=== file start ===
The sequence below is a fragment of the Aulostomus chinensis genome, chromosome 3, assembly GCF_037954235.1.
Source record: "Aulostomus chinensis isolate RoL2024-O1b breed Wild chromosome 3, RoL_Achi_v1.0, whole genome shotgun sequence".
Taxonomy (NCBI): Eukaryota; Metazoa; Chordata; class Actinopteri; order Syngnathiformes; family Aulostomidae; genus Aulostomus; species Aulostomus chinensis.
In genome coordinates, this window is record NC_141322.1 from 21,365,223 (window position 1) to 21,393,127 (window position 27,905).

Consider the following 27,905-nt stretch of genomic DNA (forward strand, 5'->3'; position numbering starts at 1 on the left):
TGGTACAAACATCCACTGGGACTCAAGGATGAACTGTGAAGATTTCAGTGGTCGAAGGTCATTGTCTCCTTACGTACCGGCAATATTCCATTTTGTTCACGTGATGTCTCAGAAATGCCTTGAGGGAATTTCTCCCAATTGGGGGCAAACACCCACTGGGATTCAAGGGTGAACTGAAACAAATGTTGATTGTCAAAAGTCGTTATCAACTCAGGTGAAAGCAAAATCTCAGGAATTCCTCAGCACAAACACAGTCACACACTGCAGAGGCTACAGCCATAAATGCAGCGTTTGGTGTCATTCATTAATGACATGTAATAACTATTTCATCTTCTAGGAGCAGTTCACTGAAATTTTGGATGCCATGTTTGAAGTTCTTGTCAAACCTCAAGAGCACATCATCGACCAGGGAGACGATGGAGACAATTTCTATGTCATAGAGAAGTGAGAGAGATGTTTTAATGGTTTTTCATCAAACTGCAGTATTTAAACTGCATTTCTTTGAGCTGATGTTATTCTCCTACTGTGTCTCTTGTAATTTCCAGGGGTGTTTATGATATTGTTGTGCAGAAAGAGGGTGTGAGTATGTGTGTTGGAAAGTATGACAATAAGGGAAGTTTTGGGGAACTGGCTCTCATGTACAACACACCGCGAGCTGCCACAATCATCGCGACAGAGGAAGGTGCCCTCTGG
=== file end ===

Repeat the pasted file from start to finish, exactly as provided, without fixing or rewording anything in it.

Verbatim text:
The sequence below is a fragment of the Aulostomus chinensis genome, chromosome 3, assembly GCF_037954235.1.
Source record: "Aulostomus chinensis isolate RoL2024-O1b breed Wild chromosome 3, RoL_Achi_v1.0, whole genome shotgun sequence".
Taxonomy (NCBI): Eukaryota; Metazoa; Chordata; class Actinopteri; order Syngnathiformes; family Aulostomidae; genus Aulostomus; species Aulostomus chinensis.
In genome coordinates, this window is record NC_141322.1 from 21,365,223 (window position 1) to 21,393,127 (window position 27,905).

Consider the following 27,905-nt stretch of genomic DNA (forward strand, 5'->3'; position numbering starts at 1 on the left):
TGGTACAAACATCCACTGGGACTCAAGGATGAACTGTGAAGATTTCAGTGGTCGAAGGTCATTGTCTCCTTACGTACCGGCAATATTCCATTTTGTTCACGTGATGTCTCAGAAATGCCTTGAGGGAATTTCTCCCAATTGGGGGCAAACACCCACTGGGATTCAAGGGTGAACTGAAACAAATGTTGATTGTCAAAAGTCGTTATCAACTCAGGTGAAAGCAAAATCTCAGGAATTCCTCAGCACAAACACAGTCACACACTGCAGAGGCTACAGCCATAAATGCAGCGTTTGGTGTCATTCATTAATGACATGTAATAACTATTTCATCTTCTAGGAGCAGTTCACTGAAATTTTGGATGCCATGTTTGAAGTTCTTGTCAAACCTCAAGAGCACATCATCGACCAGGGAGACGATGGAGACAATTTCTATGTCATAGAGAAGTGAGAGAGATGTTTTAATGGTTTTTCATCAAACTGCAGTATTTAAACTGCATTTCTTTGAGCTGATGTTATTCTCCTACTGTGTCTCTTGTAATTTCCAGGGGTGTTTATGATATTGTTGTGCAGAAAGAGGGTGTGAGTATGTGTGTTGGAAAGTATGACAATAAGGGAAGTTTTGGGGAACTGGCTCTCATGTACAACACACCGCGAGCTGCCACAATCATCGCGACAGAGGAAGGTGCCCTCTGG